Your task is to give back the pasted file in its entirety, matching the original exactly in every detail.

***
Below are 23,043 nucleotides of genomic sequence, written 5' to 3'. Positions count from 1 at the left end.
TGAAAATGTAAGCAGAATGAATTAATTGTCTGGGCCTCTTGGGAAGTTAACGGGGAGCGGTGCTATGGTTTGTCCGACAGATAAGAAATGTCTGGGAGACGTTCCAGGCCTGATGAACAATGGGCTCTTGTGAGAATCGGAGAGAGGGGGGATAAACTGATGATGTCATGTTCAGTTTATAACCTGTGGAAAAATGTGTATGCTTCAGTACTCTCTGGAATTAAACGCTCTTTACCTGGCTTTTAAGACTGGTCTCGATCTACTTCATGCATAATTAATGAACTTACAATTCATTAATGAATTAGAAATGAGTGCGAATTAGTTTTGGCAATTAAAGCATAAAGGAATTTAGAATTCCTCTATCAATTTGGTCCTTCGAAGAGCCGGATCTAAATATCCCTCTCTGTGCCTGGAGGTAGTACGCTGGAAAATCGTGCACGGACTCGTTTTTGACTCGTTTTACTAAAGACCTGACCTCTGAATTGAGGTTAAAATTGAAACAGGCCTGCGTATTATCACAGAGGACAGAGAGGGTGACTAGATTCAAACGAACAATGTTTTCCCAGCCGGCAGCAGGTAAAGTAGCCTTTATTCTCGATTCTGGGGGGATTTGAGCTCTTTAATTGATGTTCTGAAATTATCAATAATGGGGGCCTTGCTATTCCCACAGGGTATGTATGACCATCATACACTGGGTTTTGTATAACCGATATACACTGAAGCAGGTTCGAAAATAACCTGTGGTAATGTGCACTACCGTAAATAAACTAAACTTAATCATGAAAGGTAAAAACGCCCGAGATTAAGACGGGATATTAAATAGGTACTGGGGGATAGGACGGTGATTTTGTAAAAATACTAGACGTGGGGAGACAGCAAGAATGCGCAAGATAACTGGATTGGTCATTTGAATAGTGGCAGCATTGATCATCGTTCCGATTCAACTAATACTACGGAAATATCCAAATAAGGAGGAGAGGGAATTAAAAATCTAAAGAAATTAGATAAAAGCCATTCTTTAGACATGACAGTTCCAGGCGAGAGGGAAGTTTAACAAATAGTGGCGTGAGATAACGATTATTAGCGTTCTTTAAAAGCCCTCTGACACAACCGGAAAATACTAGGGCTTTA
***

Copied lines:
Below are 23,043 nucleotides of genomic sequence, written 5' to 3'. Positions count from 1 at the left end.
TGAAAATGTAAGCAGAATGAATTAATTGTCTGGGCCTCTTGGGAAGTTAACGGGGAGCGGTGCTATGGTTTGTCCGACAGATAAGAAATGTCTGGGAGACGTTCCAGGCCTGATGAACAATGGGCTCTTGTGAGAATCGGAGAGAGGGGGGATAAACTGATGATGTCATGTTCAGTTTATAACCTGTGGAAAAATGTGTATGCTTCAGTACTCTCTGGAATTAAACGCTCTTTACCTGGCTTTTAAGACTGGTCTCGATCTACTTCATGCATAATTAATGAACTTACAATTCATTAATGAATTAGAAATGAGTGCGAATTAGTTTTGGCAATTAAAGCATAAAGGAATTTAGAATTCCTCTATCAATTTGGTCCTTCGAAGAGCCGGATCTAAATATCCCTCTCTGTGCCTGGAGGTAGTACGCTGGAAAATCGTGCACGGACTCGTTTTTGACTCGTTTTACTAAAGACCTGACCTCTGAATTGAGGTTAAAATTGAAACAGGCCTGCGTATTATCACAGAGGACAGAGAGGGTGACTAGATTCAAACGAACAATGTTTTCCCAGCCGGCAGCAGGTAAAGTAGCCTTTATTCTCGATTCTGGGGGGATTTGAGCTCTTTAATTGATGTTCTGAAATTATCAATAATGGGGGCCTTGCTATTCCCACAGGGTATGTATGACCATCATACACTGGGTTTTGTATAACCGATATACACTGAAGCAGGTTCGAAAATAACCTGTGGTAATGTGCACTACCGTAAATAAACTAAACTTAATCATGAAAGGTAAAAACGCCCGAGATTAAGACGGGATATTAAATAGGTACTGGGGGATAGGACGGTGATTTTGTAAAAATACTAGACGTGGGGAGACAGCAAGAATGCGCAAGATAACTGGATTGGTCATTTGAATAGTGGCAGCATTGATCATCGTTCCGATTCAACTAATACTACGGAAATATCCAAATAAGGAGGAGAGGGAATTAAAAATCTAAAGAAATTAGATAAAAGCCATTCTTTAGACATGACAGTTCCAGGCGAGAGGGAAGTTTAACAAATAGTGGCGTGAGATAACGATTATTAGCGTTCTTTAAAAGCCCTCTGACACAACCGGAAAATACTAGGGCTTTA